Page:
So how do you know you’re working with a professional? One sign is a professional will ask you to turn off the electricity to all the outlets and fixtures on the outside of the house. A professional will protect each outlet and fixture by wrapping it with plastic and securing the plastic carefully with tape. A professional contractor won’t expect to come back the next day and start painting if you have wood siding. The professional knows that it takes several days for the wood to dry out. In fact a professional will use a moisture meter to make sure that the reading is 15% or less before painting.
Paint Quality Tip #3 – Caulking
You have the right to expect a painting contractor to caulk holes, window frames and other trim areas that typically require caulking. One of the goals of painting your home is to protect it from the environment. Caulking prevents water from seeping in behind trim and causing extensive damage. On the inside of the home, caulking eliminates the home many bugs would like to make behind your trim work or cabinets. Caulking is all part of doing a quality job both inside and out.
Here are the few steps to check for a quality paint job:
- First of all check the colour of your house paint. See that it is the same shade or tint you have chosen from the shade card (fan deck). See that the colour scheme has been strictly followed.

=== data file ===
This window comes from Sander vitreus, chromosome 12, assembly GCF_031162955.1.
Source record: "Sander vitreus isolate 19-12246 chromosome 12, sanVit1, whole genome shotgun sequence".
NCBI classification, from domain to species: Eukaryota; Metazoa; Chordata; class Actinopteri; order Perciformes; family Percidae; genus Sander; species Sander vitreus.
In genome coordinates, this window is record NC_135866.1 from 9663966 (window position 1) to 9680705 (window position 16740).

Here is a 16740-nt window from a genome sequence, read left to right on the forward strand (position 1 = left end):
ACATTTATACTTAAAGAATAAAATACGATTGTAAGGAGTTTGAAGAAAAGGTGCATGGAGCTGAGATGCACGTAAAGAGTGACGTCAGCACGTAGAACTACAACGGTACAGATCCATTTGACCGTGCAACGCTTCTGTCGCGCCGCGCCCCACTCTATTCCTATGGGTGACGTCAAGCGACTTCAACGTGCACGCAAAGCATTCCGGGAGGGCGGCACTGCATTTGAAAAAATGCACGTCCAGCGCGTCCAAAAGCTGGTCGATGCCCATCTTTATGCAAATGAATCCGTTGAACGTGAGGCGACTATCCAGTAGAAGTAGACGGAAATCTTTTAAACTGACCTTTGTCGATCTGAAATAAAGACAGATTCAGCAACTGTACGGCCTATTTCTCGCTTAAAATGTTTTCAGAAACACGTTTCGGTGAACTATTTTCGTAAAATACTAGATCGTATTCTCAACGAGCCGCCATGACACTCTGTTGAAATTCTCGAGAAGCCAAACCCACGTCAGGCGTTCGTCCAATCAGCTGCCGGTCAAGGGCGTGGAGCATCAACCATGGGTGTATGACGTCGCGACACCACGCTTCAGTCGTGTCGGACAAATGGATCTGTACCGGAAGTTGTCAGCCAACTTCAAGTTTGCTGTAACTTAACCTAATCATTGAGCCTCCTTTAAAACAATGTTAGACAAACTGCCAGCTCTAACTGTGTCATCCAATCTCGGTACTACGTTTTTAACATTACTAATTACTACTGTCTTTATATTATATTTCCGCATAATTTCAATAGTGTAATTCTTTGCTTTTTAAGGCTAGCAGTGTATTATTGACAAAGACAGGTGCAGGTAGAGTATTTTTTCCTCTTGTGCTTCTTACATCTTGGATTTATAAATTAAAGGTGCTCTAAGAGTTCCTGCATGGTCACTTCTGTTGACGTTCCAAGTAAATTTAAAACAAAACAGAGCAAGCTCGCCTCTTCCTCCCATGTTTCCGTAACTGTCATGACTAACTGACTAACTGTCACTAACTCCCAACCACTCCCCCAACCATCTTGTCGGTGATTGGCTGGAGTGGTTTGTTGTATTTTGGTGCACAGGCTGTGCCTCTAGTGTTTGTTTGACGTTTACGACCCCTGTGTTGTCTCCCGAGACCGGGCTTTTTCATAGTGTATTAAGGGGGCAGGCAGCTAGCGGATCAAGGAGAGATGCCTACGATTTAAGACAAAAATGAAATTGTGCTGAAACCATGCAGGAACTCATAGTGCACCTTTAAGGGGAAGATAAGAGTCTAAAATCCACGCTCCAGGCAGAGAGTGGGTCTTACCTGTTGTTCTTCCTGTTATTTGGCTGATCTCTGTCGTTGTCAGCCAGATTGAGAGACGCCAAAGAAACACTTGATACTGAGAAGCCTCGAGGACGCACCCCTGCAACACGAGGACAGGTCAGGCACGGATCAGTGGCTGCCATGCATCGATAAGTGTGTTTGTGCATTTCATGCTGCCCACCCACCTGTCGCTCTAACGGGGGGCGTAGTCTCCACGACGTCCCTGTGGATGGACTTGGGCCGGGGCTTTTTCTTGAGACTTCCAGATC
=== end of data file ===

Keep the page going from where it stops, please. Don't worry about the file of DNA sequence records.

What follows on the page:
- The paint on the walls should not drip. If signs of drips or dried drops re visible than inform the painter to sand it down and retouch it. If it dries then sagging defect may happen.
- Check that all house paint is applied evenly and is free from runs and sags. See that the painted wall surface is smooth. Run your hand along the walls to check for imperfections.
- Check if the original colours are covered properly with the new colour coat.
- Check the edges of the walls and make sure these lines are straight and sharp. Uneven lines are signs of imperfections in workmanship of the painters.
- Check whether caulking is done. Make sure that there is no leakage behind the trims because that may damage the wall surface.
- The coverage of paint should be even, especially at the corners of windows and doors.
- A good-quality paint job gives a clear-cut separation of colours. The lines between ceiling and trims, or the ceiling and walls should be clean, straight and sharp.
- Check the paint at the corners of the doors, sidewall and also check the window corners.
Signs it’s time to repaint your house exterior
While there are general guidelines on how often to paint your home’s exterior, you may not know exactly when your home was last painted. In this case, you’ll need to watch out for a few things. When your home is giving you these signals, you’ll know it’s finally time to update your exterior paint job.
Telltale signs it’s time to repaint your house exterior
Damaged stucco and wood
While paint does help to keep these surfaces protected from the elements, no surface will last forever. You may see cracks in your stucco or signs of rotting in wood. At this point, you’ll need to assess the damage and repair the surface. Once this is done, it’s important to give the house a fresh coat of paint to ensure the surface is properly protected from the elements.
Bubbling, cracked, or peeling paint
If you spot paint that is peeling, cracked, or bubbling, it’s important to take action right away. Once paint peels away, it leaves parts of your home exposed to the elements. This could cause long-term damage. If the wood is exposed to rain or snow, it could lead to mold, mildew, and even rotting. If you notice any of these symptoms, it’s a sure sign that it’s time to give the whole exterior of the house a fresh paint job.